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Studies show the best teams are diverse teams—diverse in backgrounds, identity, thought, and more. But sometimes that diversity is squandered. If the majority always rules (or a few voices tend to dominate the conversation), those in the minority may become discouraged and withhold their thoughts and perspectives.

This happens more than you might realize. Women tend to be quieter in a room full of men, and women of color enjoy far less support than their white counterparts. And when it comes to diversity of thoughts and behaviors, introverted folks (those who lead with blue or green energy, if we’re considering this from an Insights Discovery angle) may not take the floor as often as extroverts.

This is unfortunate because innovators and creatives come from all backgrounds and have a wide range of personalities and behaviors. Some of the most brilliant minds in tech, for example, are former misfits (Bill Gates, Steve Jobs). Some of the most successful people in history were introverts (Eleanor Roosevelt, Albert Einstein).

As a leader, it’s up to you to include everyone on your team and to equally nurture talent. This is not only the right thing to do, it’s the smart thing to do. How might your team improve if everyone felt valued and engaged? What progress could you make if “all hands were on deck,” instead of just a few?

Let’s talk about a few ways that you can practice inclusive, effective leadership.

1. Actively seek feedback

As a leader, it’s a good idea to continuously gather data from and about your team. This includes feedback. Ideally, providing feedback should be as painless as possible for your team. Give them several different avenues to choose, including one-on-one meetings, anonymous surveys, or a chance to speak out during meetings. Demonstrate that you care about what your people have to say by practicing good listening skills and seriously considering making the changes they suggest.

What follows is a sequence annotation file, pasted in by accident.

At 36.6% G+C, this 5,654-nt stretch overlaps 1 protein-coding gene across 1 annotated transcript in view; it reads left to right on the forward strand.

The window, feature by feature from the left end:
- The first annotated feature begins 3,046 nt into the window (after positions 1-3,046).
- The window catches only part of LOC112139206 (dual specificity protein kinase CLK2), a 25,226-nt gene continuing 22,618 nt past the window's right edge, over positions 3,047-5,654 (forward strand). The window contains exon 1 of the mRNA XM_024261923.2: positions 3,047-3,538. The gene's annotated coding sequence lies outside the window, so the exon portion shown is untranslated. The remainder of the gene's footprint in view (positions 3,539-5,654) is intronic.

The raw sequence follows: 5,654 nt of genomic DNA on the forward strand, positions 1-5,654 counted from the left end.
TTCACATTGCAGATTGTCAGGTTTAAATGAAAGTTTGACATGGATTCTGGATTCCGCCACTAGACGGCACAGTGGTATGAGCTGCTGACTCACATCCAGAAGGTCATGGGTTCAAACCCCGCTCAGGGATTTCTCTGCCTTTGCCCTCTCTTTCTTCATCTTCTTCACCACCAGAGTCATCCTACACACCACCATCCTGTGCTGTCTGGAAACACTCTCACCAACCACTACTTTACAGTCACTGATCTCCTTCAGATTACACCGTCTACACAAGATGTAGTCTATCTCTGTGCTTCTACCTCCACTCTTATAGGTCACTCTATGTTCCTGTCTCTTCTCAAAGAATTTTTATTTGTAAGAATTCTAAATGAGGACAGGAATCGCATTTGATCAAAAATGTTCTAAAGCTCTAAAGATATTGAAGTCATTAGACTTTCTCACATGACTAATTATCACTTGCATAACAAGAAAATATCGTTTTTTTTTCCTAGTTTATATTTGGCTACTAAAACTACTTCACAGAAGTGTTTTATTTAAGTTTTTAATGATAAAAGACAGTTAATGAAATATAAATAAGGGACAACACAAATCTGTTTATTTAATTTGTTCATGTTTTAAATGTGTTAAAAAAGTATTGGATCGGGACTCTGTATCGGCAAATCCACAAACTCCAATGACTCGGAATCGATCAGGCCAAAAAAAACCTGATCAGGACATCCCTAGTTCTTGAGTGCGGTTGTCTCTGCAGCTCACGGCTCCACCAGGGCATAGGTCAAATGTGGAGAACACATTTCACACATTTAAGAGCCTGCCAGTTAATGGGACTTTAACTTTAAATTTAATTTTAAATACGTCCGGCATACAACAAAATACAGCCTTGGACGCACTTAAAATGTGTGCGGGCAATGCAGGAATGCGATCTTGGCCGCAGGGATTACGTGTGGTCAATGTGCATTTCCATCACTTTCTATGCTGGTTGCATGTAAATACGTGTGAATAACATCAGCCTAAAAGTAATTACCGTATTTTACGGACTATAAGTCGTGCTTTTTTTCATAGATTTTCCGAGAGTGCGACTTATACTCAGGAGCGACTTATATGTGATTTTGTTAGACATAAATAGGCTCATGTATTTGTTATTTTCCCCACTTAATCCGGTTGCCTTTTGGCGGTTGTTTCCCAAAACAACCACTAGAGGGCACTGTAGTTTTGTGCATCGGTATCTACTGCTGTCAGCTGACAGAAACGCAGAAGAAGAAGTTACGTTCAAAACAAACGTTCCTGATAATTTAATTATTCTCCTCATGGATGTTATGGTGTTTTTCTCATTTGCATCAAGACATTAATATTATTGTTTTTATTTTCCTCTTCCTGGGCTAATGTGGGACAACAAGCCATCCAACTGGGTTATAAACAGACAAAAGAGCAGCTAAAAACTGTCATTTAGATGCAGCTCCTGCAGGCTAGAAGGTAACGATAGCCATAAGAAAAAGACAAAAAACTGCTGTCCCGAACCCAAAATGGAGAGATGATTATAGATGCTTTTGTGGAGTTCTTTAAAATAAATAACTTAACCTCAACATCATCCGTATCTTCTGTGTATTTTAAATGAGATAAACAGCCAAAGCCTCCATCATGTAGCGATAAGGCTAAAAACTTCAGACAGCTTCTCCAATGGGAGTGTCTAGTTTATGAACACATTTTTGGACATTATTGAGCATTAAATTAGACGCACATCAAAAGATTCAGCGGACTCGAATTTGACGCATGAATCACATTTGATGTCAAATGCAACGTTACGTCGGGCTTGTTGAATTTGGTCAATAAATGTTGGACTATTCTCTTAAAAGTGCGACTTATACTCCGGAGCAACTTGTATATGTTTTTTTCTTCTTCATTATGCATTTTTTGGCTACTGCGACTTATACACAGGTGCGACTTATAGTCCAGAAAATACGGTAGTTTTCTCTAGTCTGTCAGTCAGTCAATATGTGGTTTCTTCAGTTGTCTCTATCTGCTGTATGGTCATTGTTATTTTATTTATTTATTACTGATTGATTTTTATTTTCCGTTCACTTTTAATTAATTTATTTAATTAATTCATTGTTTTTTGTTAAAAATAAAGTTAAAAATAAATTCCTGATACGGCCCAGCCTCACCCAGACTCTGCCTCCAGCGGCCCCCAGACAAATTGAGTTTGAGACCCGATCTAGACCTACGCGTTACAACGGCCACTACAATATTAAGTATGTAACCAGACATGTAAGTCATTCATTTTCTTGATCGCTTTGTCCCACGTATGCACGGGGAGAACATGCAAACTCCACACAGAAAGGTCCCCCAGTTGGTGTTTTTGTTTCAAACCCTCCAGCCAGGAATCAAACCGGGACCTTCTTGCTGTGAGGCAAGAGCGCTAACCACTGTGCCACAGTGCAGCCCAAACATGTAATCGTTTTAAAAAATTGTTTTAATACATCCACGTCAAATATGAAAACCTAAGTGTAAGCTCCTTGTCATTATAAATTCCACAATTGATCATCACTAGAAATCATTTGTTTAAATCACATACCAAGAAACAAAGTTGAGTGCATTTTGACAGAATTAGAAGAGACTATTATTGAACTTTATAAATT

2. Engage in conversations

If you do not regularly meet one-on-one with your people, I highly encourage you to start. A lot of thoughts, ideas, and frustrations could bubble to the surface once you’re in a private room (or virtual space). Remember: this is a two-way street. Be open and friendly, share some information about yourself, and dare to be a little vulnerable. Set the tone for a candid back-and-forth conversation.

NOTE: Make sure you keep any private information you learn to yourself. Nothing erodes trust faster than gossip.

3. Aim for understanding

It’s smart to keep in mind that not everyone shares the same views, background, and thought patterns as you (and that’s a good thing!). When you’re getting to know your team members, do your best to practice empathy and aim for understanding. If someone doesn’t feel comfortable sharing their ideas in a large-group setting, take note and see how you can accommodate them. If another person appreciates time to think over a problem before offering solutions, respect that tendency and encourage the team to not jump into a decision right away.

One way to unearth your team members’ tendencies, perspectives, and ways of thinking is to utilize a science-based assessment test. I have witnessed teams have incredible breakthroughs by using Insights® Discovery (I’m a Licensed Practitioner), but many other excellent assessments exist, such as StrengthsFinder or Enneagrams.

4. Pay attention

This should go without saying, but it’s worth emphasizing: pay attention! Notice when team members are not speaking up, or if they seem uncomfortable. Take note when one or two voices dominate the conversation. Once you see behavior patterns emerge, you can begin to take action.

5. Promote (or initiate) affiliate or networking groups

Sometimes, your team members need support that is more specialized in nature. If someone is part of a minority or underrepresented group (Women, BIPOC people, LGBTQ+ folks, neurodivergent people), they may benefit from meeting with others who share a similar background. There is power and comfort in sitting in the same room as people who are similar (at least in some ways) to you. These affiliate or networking groups can advocate for changes, swap stories, or simply provide a listening ear. If your workplace does not currently have affiliate groups, consider initiating one or two.

There are many ways you, as a leader, can practice inclusivity. It’s time to uplift those at the margins, listen to their ideas, and demonstrate that they are just as valuable as anyone else.




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